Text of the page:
Saturday, July 4, 2020

External Solemnity of St. Domiinic on August 9?

I have received an inquiry as to whether the First Class Feast of St. Dominic, which in the Dominican Rite falls on August 4, may be celebrated on the following Sunday as an "External Solemnity."  The Dominican Rite Missal (of 1933 or 1965) contains no provisions for "external solemnities" as it was intended for use by Dominicans in our own priories.  What about use in parishes?  Years ago, the then liturgist of the Order, Fr. Pierre-Marie Gy, O.P., explained to a friar of my province that the principle to be applied is that, when the Dominican Rite rubrics are vague or do not treat a matter, recourse is to be made to the Roman Rite (here that of 1962) as the "mother rite."

Here are the pertinent provisions of the General Instruction of the Roman Missal (1962) in English:

V - Votive Masses on the External Solemnity of Feasts

356. The "external solemnity" of any feast means the celebration of the feast without an office, for the good of the faithful, either on the day on which the feast is impeded, or on a Sunday when the feast occurs during the week, or on some other established day.

357. An external solemnity either belongs to a feast by right or is granted by a special indult.

358. An external solemnity belongs by right only to:
   a) the feast of the Most Sacred Heart of Jesus, on the 3rd Sunday after Pentecost;
   b) the feast of the Blessed Virgin Mary of the rosary, on the first Sunday of October;
   c) feasts of the 1st or 2nd class which are connected with some special liturgical service, if that liturgical service is transferred to a Sunday with the approval of the Holy See, only for the Mass which is celebrated in connection with the aforesaid liturgical service;
   d) the feast of a duly constituted principal patron;
   e) the anniversary of the dedication of the church itself in which the Mass is said;
   f) the titular feast of the church itself;
   g) the titular feast of the order or congregation;
   h) the feast of the holy founder of the order or congregation;
   i) feast of the 1st and 2nd class which are celebrated with an especially large attendance by the faithful; of this matter the local ordinary is the judge.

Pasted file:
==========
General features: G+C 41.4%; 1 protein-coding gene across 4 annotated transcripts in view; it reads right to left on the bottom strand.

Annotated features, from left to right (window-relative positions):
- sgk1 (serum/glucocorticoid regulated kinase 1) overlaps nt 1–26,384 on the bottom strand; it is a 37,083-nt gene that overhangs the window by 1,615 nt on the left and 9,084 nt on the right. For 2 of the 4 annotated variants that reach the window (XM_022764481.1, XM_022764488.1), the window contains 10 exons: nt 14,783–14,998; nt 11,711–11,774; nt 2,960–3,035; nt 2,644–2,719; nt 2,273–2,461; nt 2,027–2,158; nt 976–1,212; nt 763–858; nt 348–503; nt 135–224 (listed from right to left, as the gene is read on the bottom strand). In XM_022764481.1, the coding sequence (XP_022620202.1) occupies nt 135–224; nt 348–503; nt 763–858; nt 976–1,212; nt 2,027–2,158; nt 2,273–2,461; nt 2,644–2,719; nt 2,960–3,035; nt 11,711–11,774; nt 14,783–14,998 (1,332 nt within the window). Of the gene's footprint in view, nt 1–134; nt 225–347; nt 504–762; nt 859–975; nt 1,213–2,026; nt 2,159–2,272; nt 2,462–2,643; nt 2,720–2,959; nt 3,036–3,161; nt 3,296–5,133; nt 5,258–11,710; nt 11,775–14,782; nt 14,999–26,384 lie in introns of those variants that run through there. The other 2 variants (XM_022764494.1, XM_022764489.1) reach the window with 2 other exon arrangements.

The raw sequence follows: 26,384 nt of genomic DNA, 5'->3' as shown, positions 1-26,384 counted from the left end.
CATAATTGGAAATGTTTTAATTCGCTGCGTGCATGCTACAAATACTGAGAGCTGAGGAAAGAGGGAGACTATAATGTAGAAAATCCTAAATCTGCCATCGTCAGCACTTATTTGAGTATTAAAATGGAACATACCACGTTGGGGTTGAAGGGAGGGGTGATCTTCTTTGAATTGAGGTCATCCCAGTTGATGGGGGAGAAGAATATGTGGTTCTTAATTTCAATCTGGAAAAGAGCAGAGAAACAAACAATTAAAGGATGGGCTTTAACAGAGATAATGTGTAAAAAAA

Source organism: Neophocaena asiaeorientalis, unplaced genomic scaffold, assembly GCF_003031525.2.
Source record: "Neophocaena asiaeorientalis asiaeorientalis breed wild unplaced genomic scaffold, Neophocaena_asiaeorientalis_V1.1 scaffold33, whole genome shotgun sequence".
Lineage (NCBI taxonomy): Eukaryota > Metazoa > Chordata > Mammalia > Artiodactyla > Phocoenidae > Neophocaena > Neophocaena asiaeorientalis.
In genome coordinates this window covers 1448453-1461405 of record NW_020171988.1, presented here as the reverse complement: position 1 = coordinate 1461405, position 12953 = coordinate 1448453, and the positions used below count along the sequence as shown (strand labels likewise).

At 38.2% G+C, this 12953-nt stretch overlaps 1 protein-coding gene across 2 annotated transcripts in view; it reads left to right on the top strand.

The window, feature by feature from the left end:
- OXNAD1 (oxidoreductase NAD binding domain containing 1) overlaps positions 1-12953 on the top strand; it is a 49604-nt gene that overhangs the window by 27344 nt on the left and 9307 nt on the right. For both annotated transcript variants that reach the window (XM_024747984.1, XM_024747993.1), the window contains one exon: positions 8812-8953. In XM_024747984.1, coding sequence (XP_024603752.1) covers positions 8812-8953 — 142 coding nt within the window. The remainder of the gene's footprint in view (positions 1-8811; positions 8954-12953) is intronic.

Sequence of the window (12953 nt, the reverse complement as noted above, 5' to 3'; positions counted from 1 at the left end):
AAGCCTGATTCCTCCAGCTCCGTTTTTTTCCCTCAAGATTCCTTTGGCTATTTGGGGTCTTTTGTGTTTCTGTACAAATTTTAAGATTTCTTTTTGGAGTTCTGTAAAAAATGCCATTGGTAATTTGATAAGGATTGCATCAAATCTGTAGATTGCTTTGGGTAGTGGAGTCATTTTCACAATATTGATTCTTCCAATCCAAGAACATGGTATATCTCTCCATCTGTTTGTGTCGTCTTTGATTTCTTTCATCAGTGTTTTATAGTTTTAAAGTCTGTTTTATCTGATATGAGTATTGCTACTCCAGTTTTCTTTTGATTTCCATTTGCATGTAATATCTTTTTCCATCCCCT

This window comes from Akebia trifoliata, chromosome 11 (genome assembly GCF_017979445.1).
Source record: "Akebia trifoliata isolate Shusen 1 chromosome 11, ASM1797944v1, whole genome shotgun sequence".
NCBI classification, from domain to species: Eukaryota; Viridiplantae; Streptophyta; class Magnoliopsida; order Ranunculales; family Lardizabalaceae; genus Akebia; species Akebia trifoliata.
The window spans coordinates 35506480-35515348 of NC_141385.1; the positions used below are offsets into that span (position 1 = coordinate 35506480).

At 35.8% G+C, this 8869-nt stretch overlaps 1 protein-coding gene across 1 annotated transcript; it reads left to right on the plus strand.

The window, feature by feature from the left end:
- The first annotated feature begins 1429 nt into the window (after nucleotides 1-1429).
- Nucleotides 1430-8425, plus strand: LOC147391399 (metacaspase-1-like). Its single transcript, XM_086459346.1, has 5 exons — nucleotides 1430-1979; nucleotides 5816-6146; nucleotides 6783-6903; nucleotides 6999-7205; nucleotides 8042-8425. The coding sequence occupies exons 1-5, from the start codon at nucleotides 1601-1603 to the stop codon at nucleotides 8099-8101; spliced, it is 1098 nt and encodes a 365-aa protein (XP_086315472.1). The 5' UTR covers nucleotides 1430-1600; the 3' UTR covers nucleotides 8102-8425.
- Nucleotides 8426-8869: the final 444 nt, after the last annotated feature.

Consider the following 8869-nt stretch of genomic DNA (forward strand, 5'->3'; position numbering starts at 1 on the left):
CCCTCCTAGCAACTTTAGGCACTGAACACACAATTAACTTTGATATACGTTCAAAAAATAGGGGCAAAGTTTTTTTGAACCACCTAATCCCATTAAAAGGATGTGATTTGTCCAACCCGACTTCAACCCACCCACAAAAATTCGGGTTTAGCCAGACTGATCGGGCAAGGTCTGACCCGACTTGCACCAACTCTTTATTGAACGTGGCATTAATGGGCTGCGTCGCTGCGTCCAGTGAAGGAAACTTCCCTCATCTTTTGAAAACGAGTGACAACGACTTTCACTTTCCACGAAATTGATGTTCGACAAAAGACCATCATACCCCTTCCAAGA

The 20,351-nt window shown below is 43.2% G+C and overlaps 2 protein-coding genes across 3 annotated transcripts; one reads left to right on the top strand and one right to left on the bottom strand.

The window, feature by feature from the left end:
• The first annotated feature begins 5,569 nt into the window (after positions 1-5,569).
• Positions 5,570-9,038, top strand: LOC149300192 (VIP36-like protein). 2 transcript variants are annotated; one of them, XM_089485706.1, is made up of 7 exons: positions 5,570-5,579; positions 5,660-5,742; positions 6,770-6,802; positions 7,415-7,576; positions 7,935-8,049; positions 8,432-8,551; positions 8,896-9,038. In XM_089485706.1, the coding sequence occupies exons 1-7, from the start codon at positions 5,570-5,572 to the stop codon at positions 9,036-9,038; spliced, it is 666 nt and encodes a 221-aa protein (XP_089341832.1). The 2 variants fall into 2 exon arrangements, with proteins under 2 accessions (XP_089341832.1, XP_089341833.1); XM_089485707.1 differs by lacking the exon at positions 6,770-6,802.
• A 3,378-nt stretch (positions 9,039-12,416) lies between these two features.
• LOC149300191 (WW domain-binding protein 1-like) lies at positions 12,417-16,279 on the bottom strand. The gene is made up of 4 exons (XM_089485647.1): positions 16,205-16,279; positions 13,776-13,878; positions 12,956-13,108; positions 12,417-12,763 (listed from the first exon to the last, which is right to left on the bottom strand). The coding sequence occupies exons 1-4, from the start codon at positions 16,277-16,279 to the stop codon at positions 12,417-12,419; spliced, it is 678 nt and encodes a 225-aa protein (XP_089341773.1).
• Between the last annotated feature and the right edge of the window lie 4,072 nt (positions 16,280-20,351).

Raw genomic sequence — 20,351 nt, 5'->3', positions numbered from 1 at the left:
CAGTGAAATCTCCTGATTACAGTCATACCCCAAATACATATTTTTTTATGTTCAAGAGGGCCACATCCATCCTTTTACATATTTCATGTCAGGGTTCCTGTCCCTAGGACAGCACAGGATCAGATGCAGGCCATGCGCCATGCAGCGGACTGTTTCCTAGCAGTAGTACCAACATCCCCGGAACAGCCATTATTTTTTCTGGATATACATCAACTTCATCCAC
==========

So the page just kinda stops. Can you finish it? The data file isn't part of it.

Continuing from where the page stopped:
So, it is permitted to celebrate the Dominican Rite Mass of St. Dominic on the following Sunday.  As a first-class Mass, the Sunday would not be commemorated by a second collect as first class feasts only permit an extra collects for "privileged memories" (e.g. ferials in Advent and Lent) and Sundays after Pentecost are not privileged. In addition, one should remember that an "External Solemnity" is a Votive Mass, not a transferred feast.  So, if you have a celebration of St. Dominic on the following Sunday, the Mass and Office on August 4 is still that of St. Dominic.

It  might also be useful treat another question here as well.  Can the celebration of the the major feasts in the U.S. that are not holy days of obligation, which are moved to Sunday in the New Rite, also be celebrated in Dominican Rite on the Sunday?  These feasts are Epiphany, Ascension, and Corpus Christi.  Following the same principle, as there is permission granted to do so by the Holy See in the rubrics of the New Missal, and that would be equivalent to the permission of 358c above, it is my opinion that they may be so celebrated. As holy days of obligation are matters of canon law, not rubrics, the current discipline as to Mass obligation applies, not that in force in 1962.

One final matter for those using the 1962 Dominican Rite Breviary: the Office is not transferred under the rubrics for an external solemnity. Rather, the Office of the proper Sunday is used, which would be the 10th after Pentecost (1962 Missal) or the 8th after the Octave of Trinity (1933 Missal).  And the Mass and Office of the proper day of the feast remain those of the feast. And remember in any case that one is never obligated to celebrate an External Solemnity Votive Mass; such Masses are merely an option.

May God grant all the brethren his choicest blessings on the feast of St. Dominic, whichever day they celebrate it on.